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The newly established GHDB supports and promotes basic science, translational and clinical research, and research training programs related to gynecologic health in women and adolescent girls. The Branch promotes research in gynecological health through grants, cooperative agreements, and contracts. The Branch portfolio emphasizes studies of the menstrual cycle, uterine fibroids, endometriosis, polycystic ovary syndrome, pelvic floor disorders, and menopause transition/perimenopause, as well as studies of the mechanisms underlying chronic pelvic pain, vulvodynia, and dysmenorrhea. The Branch also supports research training and career development programs of investigators interested in women’s reproductive health. Within this program area, a focus of the Branch is to advance research into selected gynecologic health concerns by sponsoring research efforts on areas that have been either overlooked or underfunded, including reproductive health outcomes in minority women.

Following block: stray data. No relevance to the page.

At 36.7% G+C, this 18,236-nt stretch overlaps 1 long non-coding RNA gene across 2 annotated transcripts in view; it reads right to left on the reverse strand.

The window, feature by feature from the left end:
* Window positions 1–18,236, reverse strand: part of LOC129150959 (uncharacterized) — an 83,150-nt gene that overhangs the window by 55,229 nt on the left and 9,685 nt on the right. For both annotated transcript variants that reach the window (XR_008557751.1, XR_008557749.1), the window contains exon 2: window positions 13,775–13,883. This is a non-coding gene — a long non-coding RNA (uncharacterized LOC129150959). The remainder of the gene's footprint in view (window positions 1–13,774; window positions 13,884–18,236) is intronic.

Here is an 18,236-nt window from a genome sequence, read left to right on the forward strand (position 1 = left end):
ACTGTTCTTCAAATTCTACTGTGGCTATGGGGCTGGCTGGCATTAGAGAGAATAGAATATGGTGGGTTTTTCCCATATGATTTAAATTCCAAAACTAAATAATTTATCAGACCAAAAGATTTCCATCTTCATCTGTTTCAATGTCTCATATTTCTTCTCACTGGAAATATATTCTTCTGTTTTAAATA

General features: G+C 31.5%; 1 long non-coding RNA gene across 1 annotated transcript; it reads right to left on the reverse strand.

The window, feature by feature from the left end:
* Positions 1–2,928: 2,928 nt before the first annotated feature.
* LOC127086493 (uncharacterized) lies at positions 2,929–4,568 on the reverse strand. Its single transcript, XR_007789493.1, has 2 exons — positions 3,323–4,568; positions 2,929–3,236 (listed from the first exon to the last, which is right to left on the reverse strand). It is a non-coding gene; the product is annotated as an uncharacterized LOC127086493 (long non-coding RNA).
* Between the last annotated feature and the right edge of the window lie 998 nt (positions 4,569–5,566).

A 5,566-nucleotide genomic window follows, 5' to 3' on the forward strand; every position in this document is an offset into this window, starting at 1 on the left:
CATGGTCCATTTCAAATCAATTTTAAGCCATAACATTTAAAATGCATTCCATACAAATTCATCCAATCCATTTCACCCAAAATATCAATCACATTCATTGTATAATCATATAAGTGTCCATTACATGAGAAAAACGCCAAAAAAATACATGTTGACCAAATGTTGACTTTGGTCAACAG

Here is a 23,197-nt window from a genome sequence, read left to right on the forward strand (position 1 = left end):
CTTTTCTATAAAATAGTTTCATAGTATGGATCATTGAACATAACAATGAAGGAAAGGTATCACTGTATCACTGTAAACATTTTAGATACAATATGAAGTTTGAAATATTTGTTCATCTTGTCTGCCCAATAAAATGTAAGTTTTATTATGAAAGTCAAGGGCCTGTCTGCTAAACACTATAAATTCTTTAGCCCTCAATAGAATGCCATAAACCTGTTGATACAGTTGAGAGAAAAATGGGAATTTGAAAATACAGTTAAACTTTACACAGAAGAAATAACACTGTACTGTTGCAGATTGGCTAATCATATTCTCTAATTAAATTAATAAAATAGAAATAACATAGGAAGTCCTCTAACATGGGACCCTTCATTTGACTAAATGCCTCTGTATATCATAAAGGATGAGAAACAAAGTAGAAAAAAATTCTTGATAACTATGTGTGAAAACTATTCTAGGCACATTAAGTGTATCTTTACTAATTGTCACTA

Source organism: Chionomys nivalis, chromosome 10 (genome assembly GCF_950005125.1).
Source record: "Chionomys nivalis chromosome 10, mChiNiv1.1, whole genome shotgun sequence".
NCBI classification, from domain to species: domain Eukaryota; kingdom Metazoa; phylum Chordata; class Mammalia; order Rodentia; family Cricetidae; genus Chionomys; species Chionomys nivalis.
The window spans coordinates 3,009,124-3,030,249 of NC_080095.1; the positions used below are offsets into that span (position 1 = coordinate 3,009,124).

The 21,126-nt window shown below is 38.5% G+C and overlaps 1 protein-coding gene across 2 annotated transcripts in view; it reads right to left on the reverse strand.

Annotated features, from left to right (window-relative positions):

- Branch-supported research:
- Wei JT, Nygaard I, Richter HE, Nager CW, Barber MD, Kenton K, Amundsen CL, Schaffer J, Meikle SF, Spino C; Pelvic Floor Disorders Network. (2012). a midurethral sling to reduce incontinence after vaginal prolapse repair. NEJM, Jun 21;366(25), 2358-2367. PMID:22716974
- Nieman LK, Blocker W, Nansel T, Mahoney S, Reynolds J, Blithe D, Wesley R, Armstrong A. (2011). Efficacy and tolerability of CDB-2914 treatment for symptomatic uterine fibroids: a randomized, double-blind, placebo-controlled, phase IIb study. Fertil Steril. Feb;95(2), 767-772.e1-2. PMID: 21055739
- Richter HE, Burgio KL, Brubaker L, Nygaard IE, Ye W, Weidner A, Bradley CS, Handa VL, Borello-France D, Goode PS, Zyczynski H, Lukacz ES, Schaffer J, Barber M, Meikle S, Spino C; Pelvic Floor Disorders Network. (2010). Continence pessary compared with behavioral therapy or combined therapy for stress incontinence: a randomized controlled trial. Obstet Gynecol, Mar;115(3), 609-617. PMID:20177294
- Research Plan
- The NIH Research Plan on Vulovodynia lays out a scientific agenda for the NIH to conduct and gather rigorous scientific evidence needed to answer questions and fill in knowledge gaps about vulvodynia.
- Scientific Meetings, Conferences, and Events